Thousands of Teesside racing pigeons took flight for an unusual commemoration of the end of the First World War .

During the 1914-18 conflict, pigeons were used to fly crucial messages back home from the fields of conflict.

And at the weekend, about 9,000 North-east pigeons – including 2,500 from Teesside – recreated those journeys by winging their way from Ypres in Belgium to their home lofts back in Britain.

After being “liberated” at 6.30am on Sunday, July 22, the fastest of all 9,000, flying home in 6hrs 45 minutes, was a pigeon belonging to the Bowden brothers, Mick and Trevor, of Skelton Green . And the winning bird’s name? Brexit – of course!

The race was organised by the Hartlepool-based Up North Combine, which is the UK’s largest racing organisation.

And president John Thompson said the Ypres event was a fitting way to recognise the invaluable contribution pigeons made in the First World War.

He said: “Thousands of pigeons played a crucial role in the Great War – carrying life-saving messages over enemy lines and later even being awarded medals for bravery.

“A number of pigeons were honoured, including one of the most well-known, Pigeon 2709, who, in 1917, was sent to deliver a crucial message back to headquarters when he came under enemy fire and was shot in the leg. A 20 mile flight took 21 hours, but he got the message home before dying the next day.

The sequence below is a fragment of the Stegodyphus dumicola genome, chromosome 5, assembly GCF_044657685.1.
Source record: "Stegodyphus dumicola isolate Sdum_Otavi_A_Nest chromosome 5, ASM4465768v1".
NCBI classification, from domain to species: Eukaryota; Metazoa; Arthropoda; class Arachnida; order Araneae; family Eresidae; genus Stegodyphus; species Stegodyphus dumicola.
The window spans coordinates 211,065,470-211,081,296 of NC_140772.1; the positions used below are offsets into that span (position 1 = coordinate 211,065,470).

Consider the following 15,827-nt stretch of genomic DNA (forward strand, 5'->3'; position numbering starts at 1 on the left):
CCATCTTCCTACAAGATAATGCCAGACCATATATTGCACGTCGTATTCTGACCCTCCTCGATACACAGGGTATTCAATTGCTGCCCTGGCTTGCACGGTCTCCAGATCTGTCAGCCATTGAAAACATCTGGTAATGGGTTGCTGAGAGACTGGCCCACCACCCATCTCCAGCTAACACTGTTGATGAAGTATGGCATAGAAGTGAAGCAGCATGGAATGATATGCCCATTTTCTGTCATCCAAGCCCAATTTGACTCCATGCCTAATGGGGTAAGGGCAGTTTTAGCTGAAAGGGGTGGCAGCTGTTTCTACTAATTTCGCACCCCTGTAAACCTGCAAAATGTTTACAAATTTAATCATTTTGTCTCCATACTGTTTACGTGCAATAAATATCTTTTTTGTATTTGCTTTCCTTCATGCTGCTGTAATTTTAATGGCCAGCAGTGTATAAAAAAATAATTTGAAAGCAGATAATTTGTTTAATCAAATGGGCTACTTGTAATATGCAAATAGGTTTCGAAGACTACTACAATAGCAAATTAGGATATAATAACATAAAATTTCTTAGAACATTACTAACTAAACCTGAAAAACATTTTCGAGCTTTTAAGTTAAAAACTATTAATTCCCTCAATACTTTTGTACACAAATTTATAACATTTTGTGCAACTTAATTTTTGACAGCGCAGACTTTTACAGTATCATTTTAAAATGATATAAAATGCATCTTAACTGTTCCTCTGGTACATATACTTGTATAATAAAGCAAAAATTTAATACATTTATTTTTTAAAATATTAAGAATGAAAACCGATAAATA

“With the advantages of communication technology today, it is easy to forget that homing pigeons were often the difference between life and death for First World War service men and women.”

Said to be one of the toughest birds on the planet – voluntarily flying more than 20,000 miles a year – the birds used their natural instincts, following landmarks by aerial recognition, as well as their sense of smell, to ensure messages were safely delivered.

And it was that natural instinct which ensured about 80% of those taking part at the weekend reached home the same day, with the rest landing on Monday.

Sunday’s race came four years after a similar event held to mark the centenary of the start of World War One.

Winners, nationally and regionally, were awarded medals and diplomas symbolising the Dickin Medals for gallantry handed out to 62 animals – including 32 pigeons – during World Wars One and Two.


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